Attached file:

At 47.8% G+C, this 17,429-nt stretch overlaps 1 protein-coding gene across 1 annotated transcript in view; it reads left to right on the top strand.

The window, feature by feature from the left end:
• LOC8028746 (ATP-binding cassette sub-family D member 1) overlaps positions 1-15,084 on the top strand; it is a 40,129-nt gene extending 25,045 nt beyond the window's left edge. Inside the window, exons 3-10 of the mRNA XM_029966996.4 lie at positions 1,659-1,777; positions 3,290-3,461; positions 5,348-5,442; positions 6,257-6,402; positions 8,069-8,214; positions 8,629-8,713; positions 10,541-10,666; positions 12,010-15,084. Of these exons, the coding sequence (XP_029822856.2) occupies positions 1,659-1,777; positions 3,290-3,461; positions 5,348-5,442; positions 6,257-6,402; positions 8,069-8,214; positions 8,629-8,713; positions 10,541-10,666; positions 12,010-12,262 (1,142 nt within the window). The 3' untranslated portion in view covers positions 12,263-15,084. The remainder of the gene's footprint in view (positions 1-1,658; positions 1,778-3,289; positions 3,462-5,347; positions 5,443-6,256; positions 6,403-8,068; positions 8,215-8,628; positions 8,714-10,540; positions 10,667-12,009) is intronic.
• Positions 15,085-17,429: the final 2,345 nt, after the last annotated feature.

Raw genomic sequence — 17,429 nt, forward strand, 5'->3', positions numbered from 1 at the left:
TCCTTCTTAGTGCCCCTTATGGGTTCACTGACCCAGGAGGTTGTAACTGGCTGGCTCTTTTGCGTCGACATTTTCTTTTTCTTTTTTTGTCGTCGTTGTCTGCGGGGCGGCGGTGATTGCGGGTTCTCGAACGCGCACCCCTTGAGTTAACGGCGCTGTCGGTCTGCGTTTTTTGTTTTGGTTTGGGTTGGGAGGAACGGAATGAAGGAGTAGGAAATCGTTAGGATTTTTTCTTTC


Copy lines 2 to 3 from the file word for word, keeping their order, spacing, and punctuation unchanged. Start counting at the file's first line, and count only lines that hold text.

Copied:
The window, feature by feature from the left end:
• LOC8028746 (ATP-binding cassette sub-family D member 1) overlaps positions 1-15,084 on the top strand; it is a 40,129-nt gene extending 25,045 nt beyond the window's left edge. Inside the window, exons 3-10 of the mRNA XM_029966996.4 lie at positions 1,659-1,777; positions 3,290-3,461; positions 5,348-5,442; positions 6,257-6,402; positions 8,069-8,214; positions 8,629-8,713; positions 10,541-10,666; positions 12,010-15,084. Of these exons, the coding sequence (XP_029822856.2) occupies positions 1,659-1,777; positions 3,290-3,461; positions 5,348-5,442; positions 6,257-6,402; positions 8,069-8,214; positions 8,629-8,713; positions 10,541-10,666; positions 12,010-12,262 (1,142 nt within the window). The 3' untranslated portion in view covers positions 12,263-15,084. The remainder of the gene's footprint in view (positions 1-1,658; positions 1,778-3,289; positions 3,462-5,347; positions 5,443-6,256; positions 6,403-8,068; positions 8,215-8,628; positions 8,714-10,540; positions 10,667-12,009) is intronic.